Magura Marta installation tip

Sorry, no tech this time, I’m talking mountain bike brakes. This is more a note to myself, but as I’ve not found this advice anywhere I’ll share it.

Shortening the lines on Marta brakes (SL in my case) is very easy, but there is one small gotcha you should be aware of.

The system is simple: the olive is pressed in place by the threaded nut and seals the connection to the lever. This is what you want to achieve (sorry for the really crappy drawing):


The problem is that it’s easy to end up in the second situation, i.e. the olive not being completely over the hose.

If you install the hose that way, as soon as you pull the lever the connection  will leak oil (and suck in air). It’s not a big issue but you’ll have to correct the situation with a new insert/olive and bleed the system.

The good news is that it’s very simple to avoid this. Just keep the hose pressed all the way towards the lever with your hand while you thread the nut the first time. This forces the olive to slide all the way over the hose.

Random tips: 1) keep some margin when shortening the hose just in case you’ll have to press in another insert. 2) Make sure to have an extra insert and olive before starting, it sucks to be stuck in the middle of the process without parts.

My experience with hydraulic disc brakes is still limited, so please forgive me if all this was obvious.

Delivery room (humble) photography tips

While I’m not a photographer by any stretch of the imagination, I just became father of a beautiful girl (this explains the lack of recent posts…) and I’d like to share some photography tips for the magic moment.

1 – Equipment choice

There are some things you will have to prepare in advance. Actually there are many things, but I will focus on the photography aspect alone ;-)


First, you will have to decide what equipment to use. If you have a DSLR I strongly recommend you to use it, but only if you are familiar with it.
If you are not 100% sure on how to use it, forget it. Better to bring a small point & shoot that you can actually use than take horrible out-of-focus pictures with an SLR.


The delivery room itself plays the most important role in deciding what lens is appropriate. If you can visit the delivery room in advance, do it. Look at the lighting, room size, etc… (by the way a visit is recommended to the wife too, so she knows what to expect).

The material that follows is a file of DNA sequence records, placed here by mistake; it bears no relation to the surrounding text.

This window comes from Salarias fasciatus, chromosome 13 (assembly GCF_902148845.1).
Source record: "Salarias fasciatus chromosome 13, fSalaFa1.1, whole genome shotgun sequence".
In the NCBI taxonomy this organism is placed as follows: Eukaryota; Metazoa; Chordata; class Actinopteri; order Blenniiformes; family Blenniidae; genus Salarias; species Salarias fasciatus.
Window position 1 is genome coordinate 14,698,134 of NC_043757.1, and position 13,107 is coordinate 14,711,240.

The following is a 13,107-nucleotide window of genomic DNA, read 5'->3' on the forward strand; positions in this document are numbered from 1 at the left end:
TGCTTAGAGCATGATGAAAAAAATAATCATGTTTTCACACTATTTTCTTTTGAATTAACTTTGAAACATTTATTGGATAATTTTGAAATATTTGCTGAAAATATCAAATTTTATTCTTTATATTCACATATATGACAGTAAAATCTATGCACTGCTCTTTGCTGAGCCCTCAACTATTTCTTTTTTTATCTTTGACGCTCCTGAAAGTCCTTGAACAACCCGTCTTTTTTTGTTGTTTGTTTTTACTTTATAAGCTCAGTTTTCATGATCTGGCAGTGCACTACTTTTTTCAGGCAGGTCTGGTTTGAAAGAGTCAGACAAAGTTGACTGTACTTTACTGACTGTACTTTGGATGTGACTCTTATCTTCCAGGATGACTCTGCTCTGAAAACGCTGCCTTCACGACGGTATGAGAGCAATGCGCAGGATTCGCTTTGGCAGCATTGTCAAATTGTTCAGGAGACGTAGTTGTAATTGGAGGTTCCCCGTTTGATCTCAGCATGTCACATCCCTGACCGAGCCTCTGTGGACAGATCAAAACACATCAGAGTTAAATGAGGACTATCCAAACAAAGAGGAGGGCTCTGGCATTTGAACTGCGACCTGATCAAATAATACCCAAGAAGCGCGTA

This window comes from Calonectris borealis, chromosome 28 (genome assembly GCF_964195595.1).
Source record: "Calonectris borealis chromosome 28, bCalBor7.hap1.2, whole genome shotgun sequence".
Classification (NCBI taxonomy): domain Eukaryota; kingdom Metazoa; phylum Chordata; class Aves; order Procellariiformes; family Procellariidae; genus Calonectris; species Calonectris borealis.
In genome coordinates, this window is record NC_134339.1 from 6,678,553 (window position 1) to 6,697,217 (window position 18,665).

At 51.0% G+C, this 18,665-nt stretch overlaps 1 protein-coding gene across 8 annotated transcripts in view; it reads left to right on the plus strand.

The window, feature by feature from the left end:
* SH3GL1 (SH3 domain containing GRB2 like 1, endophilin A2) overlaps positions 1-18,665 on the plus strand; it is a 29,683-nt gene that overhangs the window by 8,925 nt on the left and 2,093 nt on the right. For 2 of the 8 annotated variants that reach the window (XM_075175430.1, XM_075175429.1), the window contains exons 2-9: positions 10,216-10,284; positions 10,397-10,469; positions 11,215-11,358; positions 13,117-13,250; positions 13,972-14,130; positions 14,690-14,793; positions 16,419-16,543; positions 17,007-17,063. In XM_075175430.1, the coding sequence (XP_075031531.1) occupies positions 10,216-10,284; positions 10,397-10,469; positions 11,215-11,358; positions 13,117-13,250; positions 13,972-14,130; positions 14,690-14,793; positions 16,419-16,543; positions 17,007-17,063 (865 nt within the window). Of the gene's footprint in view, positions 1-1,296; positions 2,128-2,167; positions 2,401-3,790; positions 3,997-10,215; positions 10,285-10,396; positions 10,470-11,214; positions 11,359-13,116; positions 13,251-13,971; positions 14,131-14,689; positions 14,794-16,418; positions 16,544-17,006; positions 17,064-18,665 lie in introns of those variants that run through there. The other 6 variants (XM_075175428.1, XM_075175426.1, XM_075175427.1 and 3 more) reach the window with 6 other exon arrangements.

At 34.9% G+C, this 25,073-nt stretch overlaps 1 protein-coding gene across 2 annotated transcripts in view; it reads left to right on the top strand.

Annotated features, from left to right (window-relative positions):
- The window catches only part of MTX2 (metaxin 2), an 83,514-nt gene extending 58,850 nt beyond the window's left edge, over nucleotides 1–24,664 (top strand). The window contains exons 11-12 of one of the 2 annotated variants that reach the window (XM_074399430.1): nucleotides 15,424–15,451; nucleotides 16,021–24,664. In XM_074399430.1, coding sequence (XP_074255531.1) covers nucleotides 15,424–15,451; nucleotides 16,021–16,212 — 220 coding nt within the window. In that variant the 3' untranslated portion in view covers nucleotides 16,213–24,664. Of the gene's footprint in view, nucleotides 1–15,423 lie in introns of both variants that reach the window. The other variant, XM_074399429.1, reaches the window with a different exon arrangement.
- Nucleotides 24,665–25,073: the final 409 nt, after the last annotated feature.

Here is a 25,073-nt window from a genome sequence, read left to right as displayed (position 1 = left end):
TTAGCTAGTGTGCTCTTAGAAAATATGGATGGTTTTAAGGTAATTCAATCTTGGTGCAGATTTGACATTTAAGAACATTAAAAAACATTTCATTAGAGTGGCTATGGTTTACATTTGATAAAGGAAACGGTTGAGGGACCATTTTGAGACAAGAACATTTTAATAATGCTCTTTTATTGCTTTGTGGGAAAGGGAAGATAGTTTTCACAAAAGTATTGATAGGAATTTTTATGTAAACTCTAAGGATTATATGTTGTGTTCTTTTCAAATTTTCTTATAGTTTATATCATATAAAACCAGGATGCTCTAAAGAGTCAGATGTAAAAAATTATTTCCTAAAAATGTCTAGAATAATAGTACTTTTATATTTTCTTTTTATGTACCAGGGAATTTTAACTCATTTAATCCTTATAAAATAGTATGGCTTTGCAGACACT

In my case the lights were dim and soft so a fast lens was mandatory. I used a 50mm f/1.8 prime lens (with a Nikon D80) and it was fine. Maybe slightly long, but it did the job very well.

The delivery room is not a good place to fiddle with multiple lenses, so pick one and stick with it. Leave the other lenses at home: you will have all the time later to experiment with different equipment.


Forget the flash, it’s too obtrusive and it’s pretty much guaranteed that after a flash or two your wife will get angry at you. Leave it at home –the less stuff you will have to bring along, the better.
As mentioned above, keep in mind that without a flash at your disposal you will probably need a fast lens.

2 – Make ready

In the delivery room you will basically forget everything you know, so you will have to prepare everything you can in advance:

Know your equipment

If your camera is relatively new, or you bought a new lens, make sure you are familiar with it. Take indoor shots from a distance that may reflect the available space in the delivery room.


As I mentioned before, come that moment you will forget everything, so it’s a good idea to preset your camera. If the lights are dim and low like in my case you will have to shoot at high ISO: If your camera supports it, it may be a good idea to turn Auto-ISO on and practice a bit. One less thing to take care of.


Shoot in RAW! You will need to adjust white balance because of the weird lights and it will be a lot easier to deal with it later at home when the adrenaline is gone. You probably won’t take hundreds of pictures, but anyways make sure your memory card is large enough.


The Program mode is probably the best as it does not fire the flash but will select shutter speed/aperture for you. Avoid Auto because of the automatic flash and Aperture/Shutter priority because as I said you will make any kind of mistake (except maybe if you are a professional photographer and/or at your third child).
Place the dial in the correct position well before the event. It sounds stupid, but you will feel more stupid when you’ll notice an hour later that you took all your pictures with the wrong settings.

Keep the camera ready

In the last few weeks of pregnancy make sure your camera battery is fully charged and the memory card empty. Put the camera in your wife’s bag so you won’t forget it at home.
If you put it anywhere else when you’ll be in a hurry to go to the hospital you will think “to hell with the camera” and leave it at home –only to regret it later.

3 – When the time has come

Fast forward a while and you are there in the delivery room. My advice is to forget the camera, be there to support your wife and enjoy the moment. Then when the baby is out, crying and looking around for the first time, grab the camera and do your best to keep your hand steady. Check with the hospital before, but in our case right after the birth they left us almost alone for an hour or two with the baby. That was a great time to take pictures.

By the way, babies are not that pretty in their first minutes of life. But they will look beautiful to you :-)


That’s all I can say. Please take all this advice with a grain of salt and most important congrats on the imminent birth and prepare for one of the best times of your life!